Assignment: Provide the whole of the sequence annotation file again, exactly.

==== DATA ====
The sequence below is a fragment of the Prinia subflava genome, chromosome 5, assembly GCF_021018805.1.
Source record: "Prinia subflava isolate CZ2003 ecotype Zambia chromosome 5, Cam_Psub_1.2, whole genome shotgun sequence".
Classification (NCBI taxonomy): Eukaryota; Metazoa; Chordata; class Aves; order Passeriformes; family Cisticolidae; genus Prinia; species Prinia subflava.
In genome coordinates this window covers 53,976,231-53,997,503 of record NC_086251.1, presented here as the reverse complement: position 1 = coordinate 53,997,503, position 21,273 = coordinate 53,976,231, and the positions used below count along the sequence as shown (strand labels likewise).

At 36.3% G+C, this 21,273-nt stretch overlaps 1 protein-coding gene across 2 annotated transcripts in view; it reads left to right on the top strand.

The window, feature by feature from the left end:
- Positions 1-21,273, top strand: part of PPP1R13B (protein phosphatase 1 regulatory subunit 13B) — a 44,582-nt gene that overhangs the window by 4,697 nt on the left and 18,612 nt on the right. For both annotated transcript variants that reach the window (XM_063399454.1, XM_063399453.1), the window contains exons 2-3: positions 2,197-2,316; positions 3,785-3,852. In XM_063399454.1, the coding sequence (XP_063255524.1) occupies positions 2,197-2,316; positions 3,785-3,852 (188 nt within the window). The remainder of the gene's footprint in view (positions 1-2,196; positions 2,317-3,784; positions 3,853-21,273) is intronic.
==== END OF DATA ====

The sequence below is a fragment of the Prinia subflava genome, chromosome 5, assembly GCF_021018805.1.
Source record: "Prinia subflava isolate CZ2003 ecotype Zambia chromosome 5, Cam_Psub_1.2, whole genome shotgun sequence".
Classification (NCBI taxonomy): Eukaryota; Metazoa; Chordata; class Aves; order Passeriformes; family Cisticolidae; genus Prinia; species Prinia subflava.
In genome coordinates this window covers 53,976,231-53,997,503 of record NC_086251.1, presented here as the reverse complement: position 1 = coordinate 53,997,503, position 21,273 = coordinate 53,976,231, and the positions used below count along the sequence as shown (strand labels likewise).

At 36.3% G+C, this 21,273-nt stretch overlaps 1 protein-coding gene across 2 annotated transcripts in view; it reads left to right on the top strand.

The window, feature by feature from the left end:
- Positions 1-21,273, top strand: part of PPP1R13B (protein phosphatase 1 regulatory subunit 13B) — a 44,582-nt gene that overhangs the window by 4,697 nt on the left and 18,612 nt on the right. For both annotated transcript variants that reach the window (XM_063399454.1, XM_063399453.1), the window contains exons 2-3: positions 2,197-2,316; positions 3,785-3,852. In XM_063399454.1, the coding sequence (XP_063255524.1) occupies positions 2,197-2,316; positions 3,785-3,852 (188 nt within the window). The remainder of the gene's footprint in view (positions 1-2,196; positions 2,317-3,784; positions 3,853-21,273) is intronic.